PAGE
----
There wasn’t anyone on the bus except the man and me. I guess all of the other passengers had gotten off somewhere. The sky outside was a murky green like the bottom of the ocean. The atmosphere was dense and blurred. I could see huge shapes lumbering by at a distance, but I couldn’t tell what they were.
“I’m so tired,” I said.
“Sleep,” said the man, balling up his suit jacket. “Put your head here.”
I put my head on his shoulder. It was softer than one would expect of a man made of bone. I didn’t open my eyes even when the bus stopped jostling and once again I could hear the sounds of the city outside the window.
Once there was a flat desert land that had a single hill. Grasses grew on the hill, and at its summit was a tall, wide-branched tree. Because it was the only tree in the land, terrible wars took place over its ownership, and the hill’s grasses were often dun-colored because they were poisoned with blood. The Bone Tribe went into battle with animal skulls affixed to their helmets. The Moon Tribe wore two sets of horns in the shape of crescent moons on their heads—one for each moon in the sky. In the Bone Tribe there was a beautiful maiden who wore a necklace of animal skulls around her neck. It was the duty of this maiden to offer herself to the most powerful warrior of the opposing tribe in the instance of a truce. One day, after a period of great bloodshed, the two tribes decided on such a truce. The chief of the Bone Tribe, in his headpiece of woven straw, pointed with his dagger up the hillside. The maiden walked alone up to the tree, where the Moon Tribe’s most powerful warrior was waiting for her. His lunar horns were made of hammered gold. He smiled and opened his arms to her, and they lay in the grass beneath the spreading branches of the tree. They watched the moons through its branches. The warrior sang her a folk song in praise of mother-moon and father-moon, and the maiden told him the tale of her necklace, which had the skulls of the animal-gods that watched over her people. At the end of the night, neither the maiden nor the warrior wanted to go back to their tribes. She removed her necklace, climbed up the tree, and laced it through the highest branches. The warrior climbed the tree and placed his golden helmet next to it. Then, sadly, they returned to their people. The maiden bore the warrior a child. When she refused to offer herself to another man, the chief of the Bone Tribe ordered that she and her child be left in the desert to die. Each night the warrior climbed the hill, waiting for the maiden, and each night that she didn’t come he lay down and watered the grass with tears. Finally he died where he lay, and a spring bubbled from the ground beneath him. The tree flourished and the grasses became green. The two tribes never fought over the hillside again. From far away, if you look hard, you can see the glint of bone and the flash of gold in the tree’s topmost branches.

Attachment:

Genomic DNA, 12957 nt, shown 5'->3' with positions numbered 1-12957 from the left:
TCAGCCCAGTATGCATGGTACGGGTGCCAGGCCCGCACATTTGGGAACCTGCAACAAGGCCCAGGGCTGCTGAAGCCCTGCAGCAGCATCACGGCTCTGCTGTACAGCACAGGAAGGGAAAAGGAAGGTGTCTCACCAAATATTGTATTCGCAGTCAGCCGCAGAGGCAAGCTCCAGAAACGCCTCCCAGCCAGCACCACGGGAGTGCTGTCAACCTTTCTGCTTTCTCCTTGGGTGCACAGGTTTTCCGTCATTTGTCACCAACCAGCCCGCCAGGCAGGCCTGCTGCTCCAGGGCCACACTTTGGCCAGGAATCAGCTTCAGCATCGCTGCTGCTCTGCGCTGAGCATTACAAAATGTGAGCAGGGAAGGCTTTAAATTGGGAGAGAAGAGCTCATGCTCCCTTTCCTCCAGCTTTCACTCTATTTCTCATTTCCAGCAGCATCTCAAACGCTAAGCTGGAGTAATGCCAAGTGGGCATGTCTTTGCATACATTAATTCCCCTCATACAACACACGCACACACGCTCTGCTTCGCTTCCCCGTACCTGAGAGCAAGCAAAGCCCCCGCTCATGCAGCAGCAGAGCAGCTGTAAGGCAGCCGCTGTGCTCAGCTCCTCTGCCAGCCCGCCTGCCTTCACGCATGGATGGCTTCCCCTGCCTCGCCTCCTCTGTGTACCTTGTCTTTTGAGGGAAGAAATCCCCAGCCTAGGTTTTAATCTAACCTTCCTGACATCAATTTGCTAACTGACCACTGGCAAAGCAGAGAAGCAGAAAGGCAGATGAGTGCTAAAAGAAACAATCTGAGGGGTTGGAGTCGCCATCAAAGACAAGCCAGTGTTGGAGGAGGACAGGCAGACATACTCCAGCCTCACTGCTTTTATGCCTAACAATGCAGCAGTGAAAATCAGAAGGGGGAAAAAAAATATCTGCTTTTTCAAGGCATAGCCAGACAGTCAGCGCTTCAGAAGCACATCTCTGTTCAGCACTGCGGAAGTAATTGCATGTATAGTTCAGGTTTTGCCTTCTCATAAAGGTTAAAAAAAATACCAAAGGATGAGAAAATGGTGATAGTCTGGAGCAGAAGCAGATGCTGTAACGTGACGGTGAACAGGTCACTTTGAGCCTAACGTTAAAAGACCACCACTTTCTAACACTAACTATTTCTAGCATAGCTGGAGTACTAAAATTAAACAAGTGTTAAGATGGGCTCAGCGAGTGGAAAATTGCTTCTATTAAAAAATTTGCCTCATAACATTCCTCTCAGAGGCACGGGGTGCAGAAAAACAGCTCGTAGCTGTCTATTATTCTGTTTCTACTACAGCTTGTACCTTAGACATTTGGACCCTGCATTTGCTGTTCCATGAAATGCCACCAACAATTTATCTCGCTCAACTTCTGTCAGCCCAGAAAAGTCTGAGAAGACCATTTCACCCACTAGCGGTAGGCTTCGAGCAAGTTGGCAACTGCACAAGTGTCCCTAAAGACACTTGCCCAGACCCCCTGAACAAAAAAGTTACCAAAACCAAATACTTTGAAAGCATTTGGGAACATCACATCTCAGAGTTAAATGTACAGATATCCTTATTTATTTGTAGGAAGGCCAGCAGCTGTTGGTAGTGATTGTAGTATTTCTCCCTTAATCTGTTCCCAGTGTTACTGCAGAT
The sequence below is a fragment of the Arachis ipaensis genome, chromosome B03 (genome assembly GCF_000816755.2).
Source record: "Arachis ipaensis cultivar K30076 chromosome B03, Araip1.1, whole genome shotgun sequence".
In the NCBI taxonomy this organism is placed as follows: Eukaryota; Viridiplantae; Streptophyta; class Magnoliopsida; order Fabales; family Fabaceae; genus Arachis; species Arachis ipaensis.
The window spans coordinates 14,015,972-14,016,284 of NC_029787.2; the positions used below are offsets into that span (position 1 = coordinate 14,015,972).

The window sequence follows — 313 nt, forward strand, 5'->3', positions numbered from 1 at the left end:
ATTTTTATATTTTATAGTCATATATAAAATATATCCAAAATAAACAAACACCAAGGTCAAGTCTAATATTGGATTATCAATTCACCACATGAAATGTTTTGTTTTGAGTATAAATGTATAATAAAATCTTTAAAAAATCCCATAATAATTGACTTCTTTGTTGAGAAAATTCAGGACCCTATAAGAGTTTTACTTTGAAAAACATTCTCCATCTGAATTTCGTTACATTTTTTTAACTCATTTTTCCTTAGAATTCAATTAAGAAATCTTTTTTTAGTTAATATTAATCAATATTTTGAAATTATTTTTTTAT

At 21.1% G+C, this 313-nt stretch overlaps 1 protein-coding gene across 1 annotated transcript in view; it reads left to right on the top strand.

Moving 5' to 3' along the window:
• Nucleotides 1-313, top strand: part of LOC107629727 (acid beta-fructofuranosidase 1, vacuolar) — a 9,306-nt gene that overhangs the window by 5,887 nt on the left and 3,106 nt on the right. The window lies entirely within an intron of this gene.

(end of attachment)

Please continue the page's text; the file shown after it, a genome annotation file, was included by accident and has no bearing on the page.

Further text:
A sleeping woman dreamed of a puzzle. In her dream, a powerful warrior was running late for a meeting. He drove his open-top car from home at an average speed of 86 mph. He soon reached the airport where a private plane waited. He boarded the plane and flew toward a conference at his corporate offices at an average speed of 455 mph. As the warrior flew, he made notes in his leather notebook:
∃y∀z(∃w(z∈w∧w∈x)⟹z∈y) (There was a union such that…)
He locked the notes in his briefcase. At the last moment he asked his pilot to make a detour. Where they landed was so flat they didn’t need an airstrip. The warrior got out of the plane. He picked flowers as he walked to specific coordinates. He noted a number of animal skulls strewn about, baking in the sun, and picked one up, running his thumb around the socket of its eye. He traced the outline of a heart on his chest with his fingertip, above the spot where a heart was tattooed on his flesh. After nineteen minutes he got back in the plane. He was no longer holding the flowers or the skull. The detour added one hour, forty-four minutes to his trip. The entire distance traveled was 1,720 miles. The trip—car ride and plane—took him a total of 4.45 hours. It cost the warrior’s company $24,348 to fly him to the conference, where he was the keynote speaker. The sleeping woman rolled over, her mind full of times and rates and distances. Why, she wondered, did the warrior look so sad? Look at his hands tremble! She saw his thoughts. He thought, I’m sorry, and twisted his wedding ring of hammered gold around his finger. He thought, with lust, of removing his bone tie clip, slipping the tie over a branch of the myrtle tree near his corporate offices, in full view of the conference-goers, the spider phones, and Angie with her too-short skirts. He wanted to swing there, dead.
I lived in a world with a red sky, and then I lived underground in a little cave right at the x-y intercept. One axis was the road. The other was the zenith of the sky. Sometimes a woman came and stood on the surface of the earth, right above my cave, singing a song I recognized from long ago. Above her hung the bone-colored moon. The woman’s stories had two moons in them, and a lost-love-tree that grew alone in the waste. She knew I was there, but she didn’t know I could hear her. I couldn’t answer, or sing along with her—just a ghost—but my dreams pulsed up at her, and sometimes I thought she could sense them, our conversation. Her songs trickled down, trickled down into my nest. Something grew out of the ground above where I lived, a little white tree to which someone had tied wildflowers and an animal skull, and she fell to her knees beside it. She whispered into the earth. Her tears trickled down along with her song, through the silt until they reached my cave and formed little stalactites. She left me in this place, long ago, off to find help, because she was too weak to carry me, and at the time she didn’t want to.